Seagrass adaptation and acclimation responses to extreme climatic events: genomics and gene expression

Discovering how climate change affects marine plant growth

Extreme climatic events are predicted to become more frequent and severe, causing rapid ecosystem change, the scale of which is likely to be greater than that caused by a gradually changing climate. These extreme events can act as strong and acute agents of selection, generating widespread mortality and collapse of ecosystem services. Understanding how marine ecosystems respond to change will be a critical component of their management in the future. Shark Bay is a World Heritage Area with some of the largest seagrass meadows in the world. These meadows have high ecological, economic, and social values, supporting abundant and diverse animal communities, including commercially harvested species. However, the large meadows formed by temperate seagrass species are directly threatened by climate change, underlined by large-scale seagrass dieback following a marine heatwave event in 2011.

This project takes an interdisciplinary approach that incorporates whole plant growth, physiology and gene expression responses to explore interactions of multiple stressors to extreme events under predicted climate change scenarios. The PhD applicant will investigate gene expression in Posidonia australis through a series of in situ transplant trials and ex situ mesocosm (short and long term) experiments to test the response of seagrass genotypes from different environments to synergistic climate change stressors.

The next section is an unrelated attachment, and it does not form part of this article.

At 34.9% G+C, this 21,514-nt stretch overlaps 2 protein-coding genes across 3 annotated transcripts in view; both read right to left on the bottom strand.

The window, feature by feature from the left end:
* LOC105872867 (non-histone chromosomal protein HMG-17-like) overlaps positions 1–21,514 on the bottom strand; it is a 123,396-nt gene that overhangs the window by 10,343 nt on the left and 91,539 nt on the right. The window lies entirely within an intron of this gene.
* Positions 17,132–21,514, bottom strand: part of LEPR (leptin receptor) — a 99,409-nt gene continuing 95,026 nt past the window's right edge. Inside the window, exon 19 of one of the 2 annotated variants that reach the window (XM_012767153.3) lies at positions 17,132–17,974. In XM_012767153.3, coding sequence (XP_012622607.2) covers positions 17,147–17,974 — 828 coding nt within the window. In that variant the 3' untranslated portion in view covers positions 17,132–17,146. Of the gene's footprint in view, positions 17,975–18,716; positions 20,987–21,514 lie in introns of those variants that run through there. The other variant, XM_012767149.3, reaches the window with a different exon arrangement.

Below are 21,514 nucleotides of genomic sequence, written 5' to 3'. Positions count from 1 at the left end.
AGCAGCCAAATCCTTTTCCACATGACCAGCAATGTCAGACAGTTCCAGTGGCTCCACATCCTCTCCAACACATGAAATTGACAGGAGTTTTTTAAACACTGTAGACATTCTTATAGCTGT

This is an ARC funded Discovery project. The two PhD researchers will be expected to align with the main goals of the project, as well as actively contribute to the broader research goals of the Seagrass Research group. However, there is some scope for additional funds to be sought by the student for related research.

For more background information see the suggested readings below.

Research team leader: Dr Elizabeth Sinclair

I am a senior research fellow in the School of Biological Sciences and Oceans Institute working on seagrass genetics and genomics. The focus of ongoing seagrass research has been to understand genetic structure and connectivity in the wide ranging Posidonia, with a recent focus on understanding thresholds to marine environmental stressors through taking a whole plant approach ? understanding physiological and genomic responses. I serve on the Australian Marine Science Association WA board.

This project will be co-supervised by Professor Gary Kendrick at the School of Biological Sciences.

How to apply

Interested in becoming part of this project? Complete the following steps to submit your expression of interest:

Step 1 - Check criteria

General UWA PhD entrance requirements can be found on the Future Students website.

Requirements specific to this project include:

  • Background in at least one of the following areas: marine ecology, and/or molecular ecology, genomics, gene expression, bioinformatics
  • Good understanding of statistical methods, programming in R
  • Diving (Scientific diver) qualifications preferred

Step 2 - Submit enquiry to research team leader

Step 3 - Lodge application

After you have discussed your project with the research team leader, you should be in a position to proceed to the next step of the UWA application process: Lodge an applicationDifferent application procedures apply to domestic and international students.


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